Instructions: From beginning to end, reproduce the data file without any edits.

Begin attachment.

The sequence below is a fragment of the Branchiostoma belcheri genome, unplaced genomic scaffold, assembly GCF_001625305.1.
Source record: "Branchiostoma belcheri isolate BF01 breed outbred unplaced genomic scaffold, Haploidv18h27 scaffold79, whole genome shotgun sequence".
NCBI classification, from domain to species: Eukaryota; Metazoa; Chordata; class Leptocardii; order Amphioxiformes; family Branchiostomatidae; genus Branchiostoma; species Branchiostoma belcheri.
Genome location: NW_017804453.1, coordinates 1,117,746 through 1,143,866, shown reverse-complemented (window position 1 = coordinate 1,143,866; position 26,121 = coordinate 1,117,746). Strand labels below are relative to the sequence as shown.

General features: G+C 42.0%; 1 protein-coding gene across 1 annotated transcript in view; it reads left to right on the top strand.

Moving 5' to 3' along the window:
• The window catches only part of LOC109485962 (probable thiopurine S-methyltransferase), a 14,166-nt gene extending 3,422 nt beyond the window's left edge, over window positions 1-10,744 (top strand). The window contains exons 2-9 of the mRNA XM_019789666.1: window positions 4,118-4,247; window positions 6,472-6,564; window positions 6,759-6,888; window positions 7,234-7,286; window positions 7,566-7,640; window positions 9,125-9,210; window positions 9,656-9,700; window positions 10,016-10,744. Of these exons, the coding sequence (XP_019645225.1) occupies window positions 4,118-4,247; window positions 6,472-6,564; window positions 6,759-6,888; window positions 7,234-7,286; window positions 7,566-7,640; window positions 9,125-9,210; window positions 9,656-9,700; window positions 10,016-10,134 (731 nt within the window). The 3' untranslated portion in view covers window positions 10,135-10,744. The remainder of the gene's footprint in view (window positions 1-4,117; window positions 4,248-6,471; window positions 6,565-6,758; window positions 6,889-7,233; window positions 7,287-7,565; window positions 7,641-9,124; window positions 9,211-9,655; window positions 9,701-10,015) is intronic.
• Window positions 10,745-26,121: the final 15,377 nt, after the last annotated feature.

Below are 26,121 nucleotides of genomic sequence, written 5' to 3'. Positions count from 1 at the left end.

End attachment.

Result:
The sequence below is a fragment of the Branchiostoma belcheri genome, unplaced genomic scaffold, assembly GCF_001625305.1.
Source record: "Branchiostoma belcheri isolate BF01 breed outbred unplaced genomic scaffold, Haploidv18h27 scaffold79, whole genome shotgun sequence".
NCBI classification, from domain to species: Eukaryota; Metazoa; Chordata; class Leptocardii; order Amphioxiformes; family Branchiostomatidae; genus Branchiostoma; species Branchiostoma belcheri.
Genome location: NW_017804453.1, coordinates 1,117,746 through 1,143,866, shown reverse-complemented (window position 1 = coordinate 1,143,866; position 26,121 = coordinate 1,117,746). Strand labels below are relative to the sequence as shown.

General features: G+C 42.0%; 1 protein-coding gene across 1 annotated transcript in view; it reads left to right on the top strand.

Moving 5' to 3' along the window:
• The window catches only part of LOC109485962 (probable thiopurine S-methyltransferase), a 14,166-nt gene extending 3,422 nt beyond the window's left edge, over window positions 1-10,744 (top strand). The window contains exons 2-9 of the mRNA XM_019789666.1: window positions 4,118-4,247; window positions 6,472-6,564; window positions 6,759-6,888; window positions 7,234-7,286; window positions 7,566-7,640; window positions 9,125-9,210; window positions 9,656-9,700; window positions 10,016-10,744. Of these exons, the coding sequence (XP_019645225.1) occupies window positions 4,118-4,247; window positions 6,472-6,564; window positions 6,759-6,888; window positions 7,234-7,286; window positions 7,566-7,640; window positions 9,125-9,210; window positions 9,656-9,700; window positions 10,016-10,134 (731 nt within the window). The 3' untranslated portion in view covers window positions 10,135-10,744. The remainder of the gene's footprint in view (window positions 1-4,117; window positions 4,248-6,471; window positions 6,565-6,758; window positions 6,889-7,233; window positions 7,287-7,565; window positions 7,641-9,124; window positions 9,211-9,655; window positions 9,701-10,015) is intronic.
• Window positions 10,745-26,121: the final 15,377 nt, after the last annotated feature.

Below are 26,121 nucleotides of genomic sequence, written 5' to 3'. Positions count from 1 at the left end.